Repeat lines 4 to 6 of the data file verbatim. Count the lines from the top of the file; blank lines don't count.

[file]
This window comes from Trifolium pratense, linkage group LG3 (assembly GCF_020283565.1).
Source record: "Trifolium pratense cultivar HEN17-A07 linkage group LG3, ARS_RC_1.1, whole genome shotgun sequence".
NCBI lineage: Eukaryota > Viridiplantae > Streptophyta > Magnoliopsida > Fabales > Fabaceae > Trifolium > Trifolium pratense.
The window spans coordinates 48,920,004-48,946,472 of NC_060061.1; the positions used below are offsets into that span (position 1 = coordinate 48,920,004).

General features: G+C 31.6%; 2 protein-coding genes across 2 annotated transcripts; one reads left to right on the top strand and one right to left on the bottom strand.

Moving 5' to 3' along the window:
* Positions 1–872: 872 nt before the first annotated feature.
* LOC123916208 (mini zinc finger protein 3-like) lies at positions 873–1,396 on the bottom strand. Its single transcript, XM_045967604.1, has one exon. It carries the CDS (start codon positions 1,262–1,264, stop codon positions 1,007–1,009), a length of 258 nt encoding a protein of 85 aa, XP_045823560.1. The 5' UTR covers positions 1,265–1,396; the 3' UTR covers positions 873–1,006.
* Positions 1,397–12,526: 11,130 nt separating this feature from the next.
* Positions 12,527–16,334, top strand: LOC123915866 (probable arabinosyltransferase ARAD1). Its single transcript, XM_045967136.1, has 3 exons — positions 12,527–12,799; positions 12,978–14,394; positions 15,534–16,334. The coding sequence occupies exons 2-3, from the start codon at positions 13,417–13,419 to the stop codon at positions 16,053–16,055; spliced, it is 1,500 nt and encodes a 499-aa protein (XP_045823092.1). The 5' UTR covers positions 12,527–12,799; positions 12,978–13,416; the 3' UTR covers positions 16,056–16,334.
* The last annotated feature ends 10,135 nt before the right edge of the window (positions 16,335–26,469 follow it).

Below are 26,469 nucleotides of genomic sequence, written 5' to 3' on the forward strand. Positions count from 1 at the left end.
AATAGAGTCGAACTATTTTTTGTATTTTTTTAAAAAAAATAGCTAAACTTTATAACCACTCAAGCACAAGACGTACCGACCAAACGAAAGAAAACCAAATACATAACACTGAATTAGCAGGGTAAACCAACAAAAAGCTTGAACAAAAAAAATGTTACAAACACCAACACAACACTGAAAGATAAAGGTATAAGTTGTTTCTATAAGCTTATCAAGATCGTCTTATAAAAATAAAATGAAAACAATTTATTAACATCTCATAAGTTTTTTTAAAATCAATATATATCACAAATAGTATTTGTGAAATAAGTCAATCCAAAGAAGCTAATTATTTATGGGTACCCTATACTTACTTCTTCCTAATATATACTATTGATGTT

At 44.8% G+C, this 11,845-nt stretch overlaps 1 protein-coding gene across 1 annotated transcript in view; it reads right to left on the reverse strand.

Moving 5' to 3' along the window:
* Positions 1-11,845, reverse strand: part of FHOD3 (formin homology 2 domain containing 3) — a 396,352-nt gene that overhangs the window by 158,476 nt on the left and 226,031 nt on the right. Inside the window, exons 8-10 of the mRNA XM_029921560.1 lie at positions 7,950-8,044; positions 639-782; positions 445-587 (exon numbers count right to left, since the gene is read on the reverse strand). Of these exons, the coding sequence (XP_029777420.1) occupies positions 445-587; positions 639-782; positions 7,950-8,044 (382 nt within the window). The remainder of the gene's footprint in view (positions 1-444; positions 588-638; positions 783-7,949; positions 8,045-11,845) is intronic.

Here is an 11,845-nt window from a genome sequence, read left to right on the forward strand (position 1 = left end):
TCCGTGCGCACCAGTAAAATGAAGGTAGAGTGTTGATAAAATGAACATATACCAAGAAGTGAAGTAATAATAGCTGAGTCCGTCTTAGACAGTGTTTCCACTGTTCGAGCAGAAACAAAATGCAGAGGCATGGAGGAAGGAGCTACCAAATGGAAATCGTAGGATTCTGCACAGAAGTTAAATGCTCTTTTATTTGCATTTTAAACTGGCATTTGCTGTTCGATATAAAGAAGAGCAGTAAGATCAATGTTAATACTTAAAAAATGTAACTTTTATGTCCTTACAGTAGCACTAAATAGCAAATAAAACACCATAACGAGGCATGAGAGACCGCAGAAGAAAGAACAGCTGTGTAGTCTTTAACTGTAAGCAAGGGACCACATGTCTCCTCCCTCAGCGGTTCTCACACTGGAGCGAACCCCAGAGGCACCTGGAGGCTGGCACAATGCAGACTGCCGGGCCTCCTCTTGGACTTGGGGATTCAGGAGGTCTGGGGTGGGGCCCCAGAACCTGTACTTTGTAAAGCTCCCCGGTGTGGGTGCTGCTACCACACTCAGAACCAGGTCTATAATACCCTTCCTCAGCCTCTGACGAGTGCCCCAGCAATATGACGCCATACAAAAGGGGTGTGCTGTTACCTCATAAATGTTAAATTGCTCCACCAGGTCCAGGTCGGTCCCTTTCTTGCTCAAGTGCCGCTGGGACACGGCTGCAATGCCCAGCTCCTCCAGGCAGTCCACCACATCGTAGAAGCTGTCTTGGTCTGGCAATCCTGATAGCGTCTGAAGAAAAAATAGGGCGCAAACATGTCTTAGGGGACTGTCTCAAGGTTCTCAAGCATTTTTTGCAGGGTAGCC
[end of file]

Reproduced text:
The window spans coordinates 48,920,004-48,946,472 of NC_060061.1; the positions used below are offsets into that span (position 1 = coordinate 48,920,004).

General features: G+C 31.6%; 2 protein-coding genes across 2 annotated transcripts; one reads left to right on the top strand and one right to left on the bottom strand.

Moving 5' to 3' along the window: